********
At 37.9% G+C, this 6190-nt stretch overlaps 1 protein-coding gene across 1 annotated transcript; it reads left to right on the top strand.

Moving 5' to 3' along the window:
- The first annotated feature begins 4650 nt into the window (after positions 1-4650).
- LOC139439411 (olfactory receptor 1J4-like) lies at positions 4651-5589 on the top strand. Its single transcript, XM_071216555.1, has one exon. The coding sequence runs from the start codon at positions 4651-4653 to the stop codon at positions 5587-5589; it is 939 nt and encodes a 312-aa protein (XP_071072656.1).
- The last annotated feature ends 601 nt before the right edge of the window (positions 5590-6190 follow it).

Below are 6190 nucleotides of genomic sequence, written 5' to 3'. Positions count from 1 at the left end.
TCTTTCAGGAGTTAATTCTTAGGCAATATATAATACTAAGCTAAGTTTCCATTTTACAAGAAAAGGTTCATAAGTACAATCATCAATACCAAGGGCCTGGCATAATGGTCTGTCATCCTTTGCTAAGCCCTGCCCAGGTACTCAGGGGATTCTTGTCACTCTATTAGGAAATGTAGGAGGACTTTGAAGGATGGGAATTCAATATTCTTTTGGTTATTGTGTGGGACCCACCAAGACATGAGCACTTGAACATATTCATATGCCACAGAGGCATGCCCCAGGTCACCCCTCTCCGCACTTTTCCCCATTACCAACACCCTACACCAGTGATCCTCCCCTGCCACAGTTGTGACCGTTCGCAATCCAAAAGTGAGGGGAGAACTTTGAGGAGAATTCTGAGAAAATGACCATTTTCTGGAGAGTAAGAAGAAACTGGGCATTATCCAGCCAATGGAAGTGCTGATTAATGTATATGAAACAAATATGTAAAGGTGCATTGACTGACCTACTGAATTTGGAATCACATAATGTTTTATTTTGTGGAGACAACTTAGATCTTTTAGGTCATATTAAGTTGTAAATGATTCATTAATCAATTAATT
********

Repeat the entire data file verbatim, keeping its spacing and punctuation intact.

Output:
At 37.9% G+C, this 6190-nt stretch overlaps 1 protein-coding gene across 1 annotated transcript; it reads left to right on the top strand.

Moving 5' to 3' along the window:
- The first annotated feature begins 4650 nt into the window (after positions 1-4650).
- LOC139439411 (olfactory receptor 1J4-like) lies at positions 4651-5589 on the top strand. Its single transcript, XM_071216555.1, has one exon. The coding sequence runs from the start codon at positions 4651-4653 to the stop codon at positions 5587-5589; it is 939 nt and encodes a 312-aa protein (XP_071072656.1).
- The last annotated feature ends 601 nt before the right edge of the window (positions 5590-6190 follow it).

Below are 6190 nucleotides of genomic sequence, written 5' to 3'. Positions count from 1 at the left end.
TCTTTCAGGAGTTAATTCTTAGGCAATATATAATACTAAGCTAAGTTTCCATTTTACAAGAAAAGGTTCATAAGTACAATCATCAATACCAAGGGCCTGGCATAATGGTCTGTCATCCTTTGCTAAGCCCTGCCCAGGTACTCAGGGGATTCTTGTCACTCTATTAGGAAATGTAGGAGGACTTTGAAGGATGGGAATTCAATATTCTTTTGGTTATTGTGTGGGACCCACCAAGACATGAGCACTTGAACATATTCATATGCCACAGAGGCATGCCCCAGGTCACCCCTCTCCGCACTTTTCCCCATTACCAACACCCTACACCAGTGATCCTCCCCTGCCACAGTTGTGACCGTTCGCAATCCAAAAGTGAGGGGAGAACTTTGAGGAGAATTCTGAGAAAATGACCATTTTCTGGAGAGTAAGAAGAAACTGGGCATTATCCAGCCAATGGAAGTGCTGATTAATGTATATGAAACAAATATGTAAAGGTGCATTGACTGACCTACTGAATTTGGAATCACATAATGTTTTATTTTGTGGAGACAACTTAGATCTTTTAGGTCATATTAAGTTGTAAATGATTCATTAATCAATTAATT